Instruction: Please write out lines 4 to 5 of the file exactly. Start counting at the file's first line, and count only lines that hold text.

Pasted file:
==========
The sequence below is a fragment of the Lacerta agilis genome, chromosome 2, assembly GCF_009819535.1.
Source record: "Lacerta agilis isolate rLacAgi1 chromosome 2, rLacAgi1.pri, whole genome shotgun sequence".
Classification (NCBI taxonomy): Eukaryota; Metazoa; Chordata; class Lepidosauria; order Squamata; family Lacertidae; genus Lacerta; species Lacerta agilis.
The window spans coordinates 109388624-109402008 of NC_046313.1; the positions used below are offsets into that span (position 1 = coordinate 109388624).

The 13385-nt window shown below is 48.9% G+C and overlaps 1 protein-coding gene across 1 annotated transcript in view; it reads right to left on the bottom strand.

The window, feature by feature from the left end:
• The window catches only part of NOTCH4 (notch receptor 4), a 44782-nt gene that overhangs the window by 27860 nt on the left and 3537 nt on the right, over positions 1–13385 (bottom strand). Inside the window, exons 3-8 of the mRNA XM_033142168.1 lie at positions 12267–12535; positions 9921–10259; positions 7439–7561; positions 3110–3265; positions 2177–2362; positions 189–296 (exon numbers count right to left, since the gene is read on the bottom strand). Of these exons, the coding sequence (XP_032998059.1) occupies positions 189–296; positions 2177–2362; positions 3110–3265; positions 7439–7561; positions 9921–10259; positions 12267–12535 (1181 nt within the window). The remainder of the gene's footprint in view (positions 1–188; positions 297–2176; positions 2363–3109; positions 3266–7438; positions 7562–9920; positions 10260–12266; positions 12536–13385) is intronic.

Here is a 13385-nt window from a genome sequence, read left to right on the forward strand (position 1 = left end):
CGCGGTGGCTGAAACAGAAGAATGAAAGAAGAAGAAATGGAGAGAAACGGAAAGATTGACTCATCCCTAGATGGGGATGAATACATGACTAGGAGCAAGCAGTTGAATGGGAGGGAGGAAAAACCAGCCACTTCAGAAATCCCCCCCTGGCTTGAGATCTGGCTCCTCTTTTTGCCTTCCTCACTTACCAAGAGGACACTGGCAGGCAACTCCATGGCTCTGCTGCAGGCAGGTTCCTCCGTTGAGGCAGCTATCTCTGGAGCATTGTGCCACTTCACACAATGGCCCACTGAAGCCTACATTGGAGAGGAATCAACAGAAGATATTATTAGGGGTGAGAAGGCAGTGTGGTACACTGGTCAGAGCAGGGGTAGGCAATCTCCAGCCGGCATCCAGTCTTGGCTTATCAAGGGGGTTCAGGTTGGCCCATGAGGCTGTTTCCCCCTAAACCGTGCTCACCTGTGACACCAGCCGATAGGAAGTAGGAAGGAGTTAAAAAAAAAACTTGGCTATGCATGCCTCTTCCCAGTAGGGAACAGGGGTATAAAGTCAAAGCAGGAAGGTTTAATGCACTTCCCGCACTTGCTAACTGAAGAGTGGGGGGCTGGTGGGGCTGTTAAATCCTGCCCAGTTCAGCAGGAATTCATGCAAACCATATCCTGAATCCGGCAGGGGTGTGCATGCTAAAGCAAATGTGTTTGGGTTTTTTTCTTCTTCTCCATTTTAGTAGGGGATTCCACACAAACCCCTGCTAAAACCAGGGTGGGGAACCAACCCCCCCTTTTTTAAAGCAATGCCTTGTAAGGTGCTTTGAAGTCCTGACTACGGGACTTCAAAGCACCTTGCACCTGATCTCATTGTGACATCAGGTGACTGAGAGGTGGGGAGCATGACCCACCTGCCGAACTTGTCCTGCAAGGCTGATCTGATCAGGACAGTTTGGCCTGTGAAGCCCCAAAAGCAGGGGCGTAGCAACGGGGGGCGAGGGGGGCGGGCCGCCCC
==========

The window spans coordinates 109388624-109402008 of NC_046313.1; the positions used below are offsets into that span (position 1 = coordinate 109388624).

The 13385-nt window shown below is 48.9% G+C and overlaps 1 protein-coding gene across 1 annotated transcript in view; it reads right to left on the bottom strand.